Vitamin D is unique in that it is the only nutrient that your body produces on its own when exposed to sunlight. Just because your body can create it, however, does not mean that you’re getting enough of this essential vitamin! Up to 50% of people in the world don’t get enough sun exposure. It’s estimated about 40% of people in the US are deficient in vitamin D.
Your daily intake of vitamin D should be at least 600 IU. If you live somewhere where you don’t get enough sunlight, however, your intake should be 1,000 IU. To determine the vitamin D intake you should target, it’s best to consult with your physician. If you’re realizing you should be incorporating more vitamin D into your diet, the following foods are terrific sources of this important nutrient.
Not only is salmon delicious and rich in healthy fats, but it is a great source of vitamin D. In fact, one 100-gram serving of salmon contains between 361 and 685 IU of vitamin D. However, there is a big difference between whether the salmon was wild or farmed. Wild salmon has between 988 and 1,300 IU of vitamin D per serving! Farmed salmon only has 25% of the amount of vitamin D as wild-caught salmon. Farmed salmon is still a healthy option, as it provides 42% of your suggested daily intake.
Many people enjoy canned tuna. The fish is tasty, easy to store, and cheaper than purchasing fresh fish. A 100-gram serving of canned tuna contains 269 IU of vitamin D, which is almost half of the RDI! As a bonus, tuna is an excellent source of niacin and vitamin K.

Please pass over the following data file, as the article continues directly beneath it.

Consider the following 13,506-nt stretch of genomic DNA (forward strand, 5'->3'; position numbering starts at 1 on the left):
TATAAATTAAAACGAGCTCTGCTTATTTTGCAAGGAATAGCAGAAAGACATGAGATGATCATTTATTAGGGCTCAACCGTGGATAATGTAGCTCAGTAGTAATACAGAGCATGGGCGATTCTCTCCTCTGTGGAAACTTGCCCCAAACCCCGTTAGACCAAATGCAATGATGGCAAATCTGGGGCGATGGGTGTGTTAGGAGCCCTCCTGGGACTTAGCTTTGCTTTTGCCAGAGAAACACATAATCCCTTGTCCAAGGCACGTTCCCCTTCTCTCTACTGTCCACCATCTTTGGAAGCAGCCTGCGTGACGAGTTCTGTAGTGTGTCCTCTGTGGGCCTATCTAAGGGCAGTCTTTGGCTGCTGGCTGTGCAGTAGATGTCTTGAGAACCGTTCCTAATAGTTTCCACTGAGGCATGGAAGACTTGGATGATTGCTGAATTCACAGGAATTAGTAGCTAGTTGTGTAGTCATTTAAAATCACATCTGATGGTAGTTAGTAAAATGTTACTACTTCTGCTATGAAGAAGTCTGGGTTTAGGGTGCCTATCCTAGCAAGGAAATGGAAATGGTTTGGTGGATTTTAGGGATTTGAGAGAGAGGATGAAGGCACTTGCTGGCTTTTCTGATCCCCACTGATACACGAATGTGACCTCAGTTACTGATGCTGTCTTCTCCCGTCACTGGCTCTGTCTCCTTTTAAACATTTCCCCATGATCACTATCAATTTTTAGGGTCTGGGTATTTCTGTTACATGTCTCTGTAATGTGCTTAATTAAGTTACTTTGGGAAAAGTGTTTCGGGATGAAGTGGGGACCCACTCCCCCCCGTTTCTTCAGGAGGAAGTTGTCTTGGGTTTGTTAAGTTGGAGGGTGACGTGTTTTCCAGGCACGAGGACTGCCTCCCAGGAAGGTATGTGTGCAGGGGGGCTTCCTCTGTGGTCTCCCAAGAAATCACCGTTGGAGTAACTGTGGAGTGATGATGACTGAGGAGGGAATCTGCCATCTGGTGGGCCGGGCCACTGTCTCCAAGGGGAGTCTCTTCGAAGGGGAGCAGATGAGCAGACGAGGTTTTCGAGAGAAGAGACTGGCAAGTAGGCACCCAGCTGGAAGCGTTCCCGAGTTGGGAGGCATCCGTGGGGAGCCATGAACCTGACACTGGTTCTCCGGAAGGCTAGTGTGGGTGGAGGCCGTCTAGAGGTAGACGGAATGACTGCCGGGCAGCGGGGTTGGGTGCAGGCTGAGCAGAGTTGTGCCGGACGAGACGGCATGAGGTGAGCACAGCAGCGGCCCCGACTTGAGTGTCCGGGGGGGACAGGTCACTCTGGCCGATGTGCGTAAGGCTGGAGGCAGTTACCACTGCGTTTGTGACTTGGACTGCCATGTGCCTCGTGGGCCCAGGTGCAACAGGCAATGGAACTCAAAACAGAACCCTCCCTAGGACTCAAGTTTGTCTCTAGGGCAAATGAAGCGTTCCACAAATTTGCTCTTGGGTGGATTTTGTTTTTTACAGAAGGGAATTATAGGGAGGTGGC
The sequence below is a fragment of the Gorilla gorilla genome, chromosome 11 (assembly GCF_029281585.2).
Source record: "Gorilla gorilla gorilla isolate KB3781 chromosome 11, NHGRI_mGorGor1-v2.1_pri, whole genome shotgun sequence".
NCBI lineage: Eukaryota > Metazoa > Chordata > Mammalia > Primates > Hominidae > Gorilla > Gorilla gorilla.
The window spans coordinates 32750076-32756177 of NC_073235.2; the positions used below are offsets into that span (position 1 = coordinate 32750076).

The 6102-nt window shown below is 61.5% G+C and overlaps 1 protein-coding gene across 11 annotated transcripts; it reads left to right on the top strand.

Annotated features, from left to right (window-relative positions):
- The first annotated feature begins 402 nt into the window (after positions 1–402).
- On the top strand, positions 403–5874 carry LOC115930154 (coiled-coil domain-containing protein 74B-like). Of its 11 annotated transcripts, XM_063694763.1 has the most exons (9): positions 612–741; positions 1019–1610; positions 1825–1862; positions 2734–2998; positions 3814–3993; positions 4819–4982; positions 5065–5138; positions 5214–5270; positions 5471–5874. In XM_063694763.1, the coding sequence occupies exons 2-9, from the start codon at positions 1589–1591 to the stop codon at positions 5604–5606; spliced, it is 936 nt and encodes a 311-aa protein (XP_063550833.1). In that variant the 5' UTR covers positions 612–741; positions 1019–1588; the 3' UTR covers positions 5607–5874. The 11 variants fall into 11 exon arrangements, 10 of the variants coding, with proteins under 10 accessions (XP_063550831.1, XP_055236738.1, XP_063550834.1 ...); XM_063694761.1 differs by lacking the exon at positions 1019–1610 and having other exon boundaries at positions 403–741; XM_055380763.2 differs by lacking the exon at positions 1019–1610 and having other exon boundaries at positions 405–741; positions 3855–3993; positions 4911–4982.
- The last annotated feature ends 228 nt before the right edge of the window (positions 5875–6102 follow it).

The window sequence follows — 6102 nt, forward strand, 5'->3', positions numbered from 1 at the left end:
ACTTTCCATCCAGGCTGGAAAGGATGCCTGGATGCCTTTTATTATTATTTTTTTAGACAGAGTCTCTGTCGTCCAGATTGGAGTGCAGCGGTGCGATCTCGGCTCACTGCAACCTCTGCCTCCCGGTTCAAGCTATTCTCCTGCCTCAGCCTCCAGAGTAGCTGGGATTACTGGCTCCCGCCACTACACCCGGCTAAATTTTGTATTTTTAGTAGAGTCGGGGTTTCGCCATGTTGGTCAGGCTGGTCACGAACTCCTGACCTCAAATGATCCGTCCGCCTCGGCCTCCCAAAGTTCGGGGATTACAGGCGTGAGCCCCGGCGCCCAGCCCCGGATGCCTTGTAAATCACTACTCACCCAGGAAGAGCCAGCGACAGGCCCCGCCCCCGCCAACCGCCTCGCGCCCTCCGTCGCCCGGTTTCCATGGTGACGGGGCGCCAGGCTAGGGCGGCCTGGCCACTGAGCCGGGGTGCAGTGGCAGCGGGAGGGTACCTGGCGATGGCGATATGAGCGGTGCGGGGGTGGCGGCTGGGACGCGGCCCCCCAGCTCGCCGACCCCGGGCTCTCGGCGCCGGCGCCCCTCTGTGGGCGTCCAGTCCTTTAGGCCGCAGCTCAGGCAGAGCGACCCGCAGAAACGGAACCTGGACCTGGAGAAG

If you don’t enjoy seafood, there are other options. Eggs are another great source of vitamin D. Although most of the egg’s protein is in the white, most of the vitamins and minerals are found in the yolk.
For the most vitamin-D rich eggs, choose eggs from pasture-raised chickens instead of chickens raised indoors. Chickens who spent time outside in the sunlight produce eggs with levels of vitamin D that are three to four times higher than eggs from those that were raised inside.
Mushrooms are the only non-fortified plant source of vitamin D. Mushrooms produce vitamin D2, which is different from D3; the type of vitamin D that animals provide. Wild mushrooms contain the most vitamin D2, and some even include 2,300 IU per serving. Commercially grown mushrooms only contain significant amounts of vitamin D if they are treated with UV light.